Okei Computer

Mark Liberman’s post on recursive neural network poetry inspired me to make some poetry of my own. The following are “recursively induced hallucinations” created when you repeatedly enter the same 1-3 characters into a machine translator like Google Translate. Some languages, like Japanese, Korean, and Hebrew, work very well for this; others, like English and Hawaiian, don’t.

Lorca this ain’t, but these poems do have a bricolage-esque charm. Many of the poems sound a little like Radiohead lyrics, which led me to calling these “Okei Computer” poems.

ごじ (misprint)

ごじ repeated 30+ times (with an errant こ in there that I added out of boredom) yielded this encouraging suggestion:

Take a nice tiger day full of fish. Enjoy your warmth, gorgeousness

Repeated 90 times, the result is:

Good luck juggling fireproof gigantic-scissors

Take a nice day tiger full of fish. Take a nice day tiger full of fish.

POWERFOLDERINGLAND TASTOOGOOGLE

Less is more with a lot of these recursion poems. Here’s the result I got after 445 repetitions of ごじ:

Take a nice day tiger full of fish.

Take a nice day tiger full of fish.

Take a nice day tiger full of fish.

Take care of yourself for a long time and more, and it will be grateful. Take a nice day tiger full of fish. Take care of yourself and awaited jumps and gloves.

Toshigamago Tamagotago Trolling

Take a nice day tiger full of fish.

Take a nice day tiger full of fish.

Take care of yourself and awaited jejoshigamigoto fireworks

Take care of a lot of nice thumbs and godii drifts.

Take a nice day tiger full of fish.

Take a nice day god blot.

Taiwara roaring god …

Take a peek at you and yourself, sorry about the blistering sky.

じ じ じ じ じ じ じ じ じ じ じ じ じ ね

Take a nice day tiger full of fish.

Take care of yourself for the nice day and long luck.

Take a nice day tiger full of fish.

Hoshigo Taisamago Tsiragoji

“God blot” and “blistering sky” are nice touches, but the rest is a bit dull. I have no idea where that ね character came from. Not the original text!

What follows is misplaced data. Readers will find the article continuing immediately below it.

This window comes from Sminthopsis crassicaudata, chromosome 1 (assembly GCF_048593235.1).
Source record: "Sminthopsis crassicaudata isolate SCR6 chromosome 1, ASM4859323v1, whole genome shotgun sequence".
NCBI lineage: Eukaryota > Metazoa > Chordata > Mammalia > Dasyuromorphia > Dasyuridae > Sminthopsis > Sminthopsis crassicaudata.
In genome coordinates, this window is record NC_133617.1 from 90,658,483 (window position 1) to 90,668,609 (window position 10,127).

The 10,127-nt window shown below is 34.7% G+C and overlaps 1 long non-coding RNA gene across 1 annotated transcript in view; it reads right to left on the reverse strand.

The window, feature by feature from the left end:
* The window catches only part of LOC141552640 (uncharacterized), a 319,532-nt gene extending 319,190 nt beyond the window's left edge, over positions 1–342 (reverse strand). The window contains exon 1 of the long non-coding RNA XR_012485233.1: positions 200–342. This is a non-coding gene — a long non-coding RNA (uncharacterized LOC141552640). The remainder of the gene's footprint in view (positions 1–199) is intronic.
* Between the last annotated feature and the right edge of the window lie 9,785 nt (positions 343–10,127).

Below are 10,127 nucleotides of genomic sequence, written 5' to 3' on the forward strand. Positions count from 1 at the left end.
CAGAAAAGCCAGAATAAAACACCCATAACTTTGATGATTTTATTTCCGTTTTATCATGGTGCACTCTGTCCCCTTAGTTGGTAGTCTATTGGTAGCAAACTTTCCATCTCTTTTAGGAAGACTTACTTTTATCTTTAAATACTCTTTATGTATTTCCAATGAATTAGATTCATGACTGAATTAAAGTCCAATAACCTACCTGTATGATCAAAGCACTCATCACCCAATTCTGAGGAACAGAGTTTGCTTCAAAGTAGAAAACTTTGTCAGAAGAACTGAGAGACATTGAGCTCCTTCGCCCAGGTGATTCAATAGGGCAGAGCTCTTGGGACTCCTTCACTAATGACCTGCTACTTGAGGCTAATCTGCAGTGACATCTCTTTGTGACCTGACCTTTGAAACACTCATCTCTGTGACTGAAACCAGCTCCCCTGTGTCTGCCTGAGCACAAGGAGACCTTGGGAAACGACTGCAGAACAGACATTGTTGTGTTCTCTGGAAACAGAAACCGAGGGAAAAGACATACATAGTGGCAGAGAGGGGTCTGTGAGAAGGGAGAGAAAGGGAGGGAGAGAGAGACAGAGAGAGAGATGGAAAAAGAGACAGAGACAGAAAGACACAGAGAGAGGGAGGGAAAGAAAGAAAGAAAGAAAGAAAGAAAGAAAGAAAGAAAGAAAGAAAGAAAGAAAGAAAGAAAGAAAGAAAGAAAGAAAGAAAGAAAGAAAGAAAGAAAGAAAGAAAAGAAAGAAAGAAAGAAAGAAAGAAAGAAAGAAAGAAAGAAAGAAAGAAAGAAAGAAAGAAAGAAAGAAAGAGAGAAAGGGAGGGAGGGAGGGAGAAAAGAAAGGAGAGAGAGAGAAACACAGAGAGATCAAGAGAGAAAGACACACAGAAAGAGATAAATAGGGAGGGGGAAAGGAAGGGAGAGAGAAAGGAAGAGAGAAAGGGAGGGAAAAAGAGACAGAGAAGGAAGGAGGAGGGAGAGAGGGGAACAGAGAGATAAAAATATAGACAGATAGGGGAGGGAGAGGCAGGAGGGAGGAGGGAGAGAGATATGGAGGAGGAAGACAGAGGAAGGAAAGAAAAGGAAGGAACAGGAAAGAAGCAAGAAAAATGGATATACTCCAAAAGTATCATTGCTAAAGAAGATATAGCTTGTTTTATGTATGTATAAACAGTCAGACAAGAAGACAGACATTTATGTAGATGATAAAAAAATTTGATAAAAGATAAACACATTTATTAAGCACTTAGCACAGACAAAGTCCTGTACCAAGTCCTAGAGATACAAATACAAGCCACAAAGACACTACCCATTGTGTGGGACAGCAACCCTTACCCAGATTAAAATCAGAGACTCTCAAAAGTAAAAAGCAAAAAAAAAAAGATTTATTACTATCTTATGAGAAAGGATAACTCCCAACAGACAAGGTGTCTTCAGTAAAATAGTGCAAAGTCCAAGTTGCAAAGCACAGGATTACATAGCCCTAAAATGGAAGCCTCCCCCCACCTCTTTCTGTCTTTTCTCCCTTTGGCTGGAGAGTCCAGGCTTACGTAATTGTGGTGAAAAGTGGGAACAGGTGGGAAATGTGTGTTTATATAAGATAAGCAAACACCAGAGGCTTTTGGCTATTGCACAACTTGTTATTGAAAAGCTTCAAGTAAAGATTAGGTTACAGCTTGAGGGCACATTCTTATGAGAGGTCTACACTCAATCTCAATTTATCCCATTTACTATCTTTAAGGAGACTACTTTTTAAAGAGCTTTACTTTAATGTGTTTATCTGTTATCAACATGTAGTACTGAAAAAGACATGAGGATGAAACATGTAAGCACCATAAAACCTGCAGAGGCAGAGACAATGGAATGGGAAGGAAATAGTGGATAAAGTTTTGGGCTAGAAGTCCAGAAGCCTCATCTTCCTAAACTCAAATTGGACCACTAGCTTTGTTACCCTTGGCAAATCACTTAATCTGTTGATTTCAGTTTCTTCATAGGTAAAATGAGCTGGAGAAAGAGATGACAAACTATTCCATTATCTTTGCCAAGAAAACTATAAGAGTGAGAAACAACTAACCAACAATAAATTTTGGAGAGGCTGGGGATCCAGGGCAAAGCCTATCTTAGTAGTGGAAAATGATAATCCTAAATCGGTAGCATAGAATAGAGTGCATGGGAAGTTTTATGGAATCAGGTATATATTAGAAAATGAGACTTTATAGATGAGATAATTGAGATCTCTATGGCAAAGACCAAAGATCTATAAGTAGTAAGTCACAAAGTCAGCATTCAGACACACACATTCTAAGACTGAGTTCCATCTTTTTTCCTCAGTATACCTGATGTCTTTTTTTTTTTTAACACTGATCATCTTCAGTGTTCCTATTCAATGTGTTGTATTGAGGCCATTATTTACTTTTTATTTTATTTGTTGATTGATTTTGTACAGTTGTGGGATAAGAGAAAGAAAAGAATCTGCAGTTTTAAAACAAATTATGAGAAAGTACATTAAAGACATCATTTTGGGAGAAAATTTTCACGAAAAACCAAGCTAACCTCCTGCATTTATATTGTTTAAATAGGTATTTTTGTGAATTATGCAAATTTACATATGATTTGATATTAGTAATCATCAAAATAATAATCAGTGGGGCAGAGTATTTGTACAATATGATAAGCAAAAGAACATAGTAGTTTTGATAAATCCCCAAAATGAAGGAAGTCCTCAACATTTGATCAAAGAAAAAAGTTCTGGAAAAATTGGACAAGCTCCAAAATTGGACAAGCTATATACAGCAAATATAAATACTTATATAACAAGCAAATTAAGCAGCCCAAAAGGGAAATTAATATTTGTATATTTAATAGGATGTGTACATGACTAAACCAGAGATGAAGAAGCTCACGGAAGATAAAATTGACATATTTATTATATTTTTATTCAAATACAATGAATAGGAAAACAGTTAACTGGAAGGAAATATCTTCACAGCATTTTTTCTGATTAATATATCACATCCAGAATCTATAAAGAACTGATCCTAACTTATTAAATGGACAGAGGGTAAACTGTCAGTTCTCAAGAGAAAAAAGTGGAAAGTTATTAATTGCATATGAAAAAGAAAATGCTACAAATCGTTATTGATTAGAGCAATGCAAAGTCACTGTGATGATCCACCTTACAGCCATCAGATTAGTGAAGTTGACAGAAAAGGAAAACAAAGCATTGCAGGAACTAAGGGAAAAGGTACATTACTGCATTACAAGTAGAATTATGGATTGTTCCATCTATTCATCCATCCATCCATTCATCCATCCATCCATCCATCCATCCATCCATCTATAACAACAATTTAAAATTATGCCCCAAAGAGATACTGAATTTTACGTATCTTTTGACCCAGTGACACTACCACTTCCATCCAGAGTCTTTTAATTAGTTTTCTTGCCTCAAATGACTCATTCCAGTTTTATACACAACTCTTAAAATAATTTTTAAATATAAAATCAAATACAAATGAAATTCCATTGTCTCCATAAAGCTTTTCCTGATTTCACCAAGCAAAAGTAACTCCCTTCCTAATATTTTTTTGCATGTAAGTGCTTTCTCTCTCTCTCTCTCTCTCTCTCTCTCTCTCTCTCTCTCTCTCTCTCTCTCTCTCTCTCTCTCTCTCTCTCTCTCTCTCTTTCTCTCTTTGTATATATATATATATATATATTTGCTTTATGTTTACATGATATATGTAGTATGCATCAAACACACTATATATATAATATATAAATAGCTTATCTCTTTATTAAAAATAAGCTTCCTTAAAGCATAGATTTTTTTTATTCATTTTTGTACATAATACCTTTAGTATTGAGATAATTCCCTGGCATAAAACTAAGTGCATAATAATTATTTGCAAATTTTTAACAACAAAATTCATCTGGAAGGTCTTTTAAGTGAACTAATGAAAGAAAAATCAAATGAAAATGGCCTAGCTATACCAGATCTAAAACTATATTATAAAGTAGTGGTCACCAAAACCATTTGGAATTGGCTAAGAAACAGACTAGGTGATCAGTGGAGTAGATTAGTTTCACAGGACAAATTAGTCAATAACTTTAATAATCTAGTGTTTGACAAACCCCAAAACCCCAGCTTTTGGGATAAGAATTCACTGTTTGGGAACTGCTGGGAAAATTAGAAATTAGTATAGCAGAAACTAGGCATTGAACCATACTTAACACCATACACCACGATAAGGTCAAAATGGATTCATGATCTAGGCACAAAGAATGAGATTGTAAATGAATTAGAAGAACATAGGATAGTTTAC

かみ (God, spirit)

かみ recursion reads like Harry Crosby by way of a zen monastery:

Bodily Kamikami

Human Body Human Body Human Body Human Body Human Body Human Body Human Body Human Body

Treatment Knick Bending Knick

Bending Knocking Body Hold Knocking Bite God

Knakwhe ripples

Kamikami Kamikami Treble Knick bite

Kemonoma Kamikami Treating Evaspace

Knicking Knicking Knicking

Knicking Knicking Knicking Knicking Knicking Knocking Knaming

Longer sets mean more of the same: “Knick Bending Knick Bending Knocking Body Hold Knocking Bite God Knok god Komigon Kamikre Kamikre Treble Holds it Bodily Kamikami Human Body Human Body Human Body Human Body…”

Is this a koan for MMA fighters or the DYEL set? Maybe it’s the inner monologue of narcissists who see themselves, and by extension their bodies, as God-like? Probably not!

いけ (pond)

いけ recursions: “Beautiful woman soup” (10 repetitions), “I’m sorry. I’m sorry. I’m sorry. I’m sorry” (25), and this dirty-minded poem (50):

Sexual dream nnessality

Senseist Adeleto Assistant

Living Pubic Hair

Dream Sex Action

Yes Yes Seminate Senseism

Looks safe

Miles better than “Sex Junk” (which isn’t saying much). I’d like to know what “Senseism” is though. A devotion to sensual pleasures? The latest academic craze? A get-off-the-internet movement? (I could get behind that.) How about all of the above?

ださ

And here’s my favorite okei computer poem, based on several different ださ recursions:

Today I’m getting out of trouble.

I’m sorry for bleeding for you. I’m sorry. I’m sorry.

Please be on the way, please do not hesitate to us, please do not be afraid of anything, please do not hesitate to call us for anything we have done.

Please do not bleed it please it will get out of my mind.

Please do not be afraid. Please do not be afraid of me.

I’m sorry I got out

I’ve gotten out

For now I’m getting out of trouble.

Please do not hesitate to ask me, please do not hesitate let me know I’m sorry for anything

I’m sorry for bleeding out.

Please do it. It will get out of hand and it will be awaited in a moment and it will be awaited in dreams.

It’s been awaited for a long and wonderful tide.

I am ashamed.

ださい means “please” so it’s not surprising you see lots of “pleases” in the translated text. I wonder where the references to bleeding and trouble come from, I can’t find words with equivalent meanings that include ださ or さだ. Maybe I’m not looking hard enough.

There you have it. No need to actually learn Japanese, memorize (and forget, and re-memorize) Kanji, wrestle with conjunctions, or practice reading, speaking and listening to the language. Instead, just go up to the nearest robot (or artificial neural network) and say the same phonemes over and over again. With luck you’ll be directed to a dream sex action, a beautiful woman soup, or a blistering sky.

Advertisements

3 Comments

Leave a Reply

Fill in your details below or click an icon to log in:

WordPress.com Logo

You are commenting using your WordPress.com account. Log Out / Change )

Twitter picture

You are commenting using your Twitter account. Log Out / Change )

Facebook photo

You are commenting using your Facebook account. Log Out / Change )

Google+ photo

You are commenting using your Google+ account. Log Out / Change )

Connecting to %s